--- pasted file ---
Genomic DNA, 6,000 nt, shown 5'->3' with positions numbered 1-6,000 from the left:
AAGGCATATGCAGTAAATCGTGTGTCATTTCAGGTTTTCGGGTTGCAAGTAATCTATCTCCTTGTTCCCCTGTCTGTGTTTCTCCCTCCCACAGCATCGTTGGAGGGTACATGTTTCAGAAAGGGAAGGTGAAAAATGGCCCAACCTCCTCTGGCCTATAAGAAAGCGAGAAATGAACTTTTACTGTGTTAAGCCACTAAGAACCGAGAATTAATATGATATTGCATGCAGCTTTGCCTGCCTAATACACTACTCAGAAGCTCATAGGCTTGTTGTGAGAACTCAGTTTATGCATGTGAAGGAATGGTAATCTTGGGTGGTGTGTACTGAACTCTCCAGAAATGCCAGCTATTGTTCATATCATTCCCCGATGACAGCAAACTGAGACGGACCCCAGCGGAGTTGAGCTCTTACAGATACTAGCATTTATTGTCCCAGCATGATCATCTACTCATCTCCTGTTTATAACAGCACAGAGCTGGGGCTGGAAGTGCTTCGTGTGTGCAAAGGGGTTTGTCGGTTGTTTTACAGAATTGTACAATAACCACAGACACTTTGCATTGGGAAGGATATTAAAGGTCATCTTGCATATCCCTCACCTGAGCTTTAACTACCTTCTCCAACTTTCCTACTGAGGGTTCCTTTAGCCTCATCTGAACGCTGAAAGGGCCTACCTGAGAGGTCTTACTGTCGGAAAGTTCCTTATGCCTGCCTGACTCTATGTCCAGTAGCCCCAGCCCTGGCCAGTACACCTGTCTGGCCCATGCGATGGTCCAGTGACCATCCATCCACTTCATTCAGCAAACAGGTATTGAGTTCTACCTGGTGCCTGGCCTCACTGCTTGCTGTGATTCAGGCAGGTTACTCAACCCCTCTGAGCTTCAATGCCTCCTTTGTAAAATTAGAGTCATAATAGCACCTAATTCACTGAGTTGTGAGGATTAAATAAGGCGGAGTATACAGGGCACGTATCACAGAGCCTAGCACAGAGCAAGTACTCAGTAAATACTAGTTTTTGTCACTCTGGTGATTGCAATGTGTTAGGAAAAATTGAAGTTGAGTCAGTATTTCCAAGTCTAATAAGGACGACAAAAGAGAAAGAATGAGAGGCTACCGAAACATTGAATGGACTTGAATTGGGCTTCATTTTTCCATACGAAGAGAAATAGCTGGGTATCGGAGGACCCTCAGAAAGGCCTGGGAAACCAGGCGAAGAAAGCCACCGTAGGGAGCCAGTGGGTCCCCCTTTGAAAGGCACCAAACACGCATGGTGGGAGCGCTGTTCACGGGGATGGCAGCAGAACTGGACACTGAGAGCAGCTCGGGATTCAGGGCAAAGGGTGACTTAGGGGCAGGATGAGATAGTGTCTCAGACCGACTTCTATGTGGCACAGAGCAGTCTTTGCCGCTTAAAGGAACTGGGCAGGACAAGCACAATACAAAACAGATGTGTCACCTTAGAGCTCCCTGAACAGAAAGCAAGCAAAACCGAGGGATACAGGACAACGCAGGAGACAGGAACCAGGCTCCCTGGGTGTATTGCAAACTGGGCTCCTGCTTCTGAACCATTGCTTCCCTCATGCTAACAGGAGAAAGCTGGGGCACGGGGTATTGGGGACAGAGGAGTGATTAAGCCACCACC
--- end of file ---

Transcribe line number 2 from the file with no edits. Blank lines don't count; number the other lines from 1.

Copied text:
AAGGCATATGCAGTAAATCGTGTGTCATTTCAGGTTTTCGGGTTGCAAGTAATCTATCTCCTTGTTCCCCTGTCTGTGTTTCTCCCTCCCACAGCATCGTTGGAGGGTACATGTTTCAGAAAGGGAAGGTGAAAAATGGCCCAACCTCCTCTGGCCTATAAGAAAGCGAGAAATGAACTTTTACTGTGTTAAGCCACTAAGAACCGAGAATTAATATGATATTGCATGCAGCTTTGCCTGCCTAATACACTACTCAGAAGCTCATAGGCTTGTTGTGAGAACTCAGTTTATGCATGTGAAGGAATGGTAATCTTGGGTGGTGTGTACTGAACTCTCCAGAAATGCCAGCTATTGTTCATATCATTCCCCGATGACAGCAAACTGAGACGGACCCCAGCGGAGTTGAGCTCTTACAGATACTAGCATTTATTGTCCCAGCATGATCATCTACTCATCTCCTGTTTATAACAGCACAGAGCTGGGGCTGGAAGTGCTTCGTGTGTGCAAAGGGGTTTGTCGGTTGTTTTACAGAATTGTACAATAACCACAGACACTTTGCATTGGGAAGGATATTAAAGGTCATCTTGCATATCCCTCACCTGAGCTTTAACTACCTTCTCCAACTTTCCTACTGAGGGTTCCTTTAGCCTCATCTGAACGCTGAAAGGGCCTACCTGAGAGGTCTTACTGTCGGAAAGTTCCTTATGCCTGCCTGACTCTATGTCCAGTAGCCCCAGCCCTGGCCAGTACACCTGTCTGGCCCATGCGATGGTCCAGTGACCATCCATCCACTTCATTCAGCAAACAGGTATTGAGTTCTACCTGGTGCCTGGCCTCACTGCTTGCTGTGATTCAGGCAGGTTACTCAACCCCTCTGAGCTTCAATGCCTCCTTTGTAAAATTAGAGTCATAATAGCACCTAATTCACTGAGTTGTGAGGATTAAATAAGGCGGAGTATACAGGGCACGTATCACAGAGCCTAGCACAGAGCAAGTACTCAGTAAATACTAGTTTTTGTCACTCTGGTGATTGCAATGTGTTAGGAAAAATTGAAGTTGAGTCAGTATTTCCAAGTCTAATAAGGACGACAAAAGAGAAAGAATGAGAGGCTACCGAAACATTGAATGGACTTGAATTGGGCTTCATTTTTCCATACGAAGAGAAATAGCTGGGTATCGGAGGACCCTCAGAAAGGCCTGGGAAACCAGGCGAAGAAAGCCACCGTAGGGAGCCAGTGGGTCCCCCTTTGAAAGGCACCAAACACGCATGGTGGGAGCGCTGTTCACGGGGATGGCAGCAGAACTGGACACTGAGAGCAGCTCGGGATTCAGGGCAAAGGGTGACTTAGGGGCAGGATGAGATAGTGTCTCAGACCGACTTCTATGTGGCACAGAGCAGTCTTTGCCGCTTAAAGGAACTGGGCAGGACAAGCACAATACAAAACAGATGTGTCACCTTAGAGCTCCCTGAACAGAAAGCAAGCAAAACCGAGGGATACAGGACAACGCAGGAGACAGGAACCAGGCTCCCTGGGTGTATTGCAAACTGGGCTCCTGCTTCTGAACCATTGCTTCCCTCATGCTAACAGGAGAAAGCTGGGGCACGGGGTATTGGGGACAGAGGAGTGATTAAGCCACCACC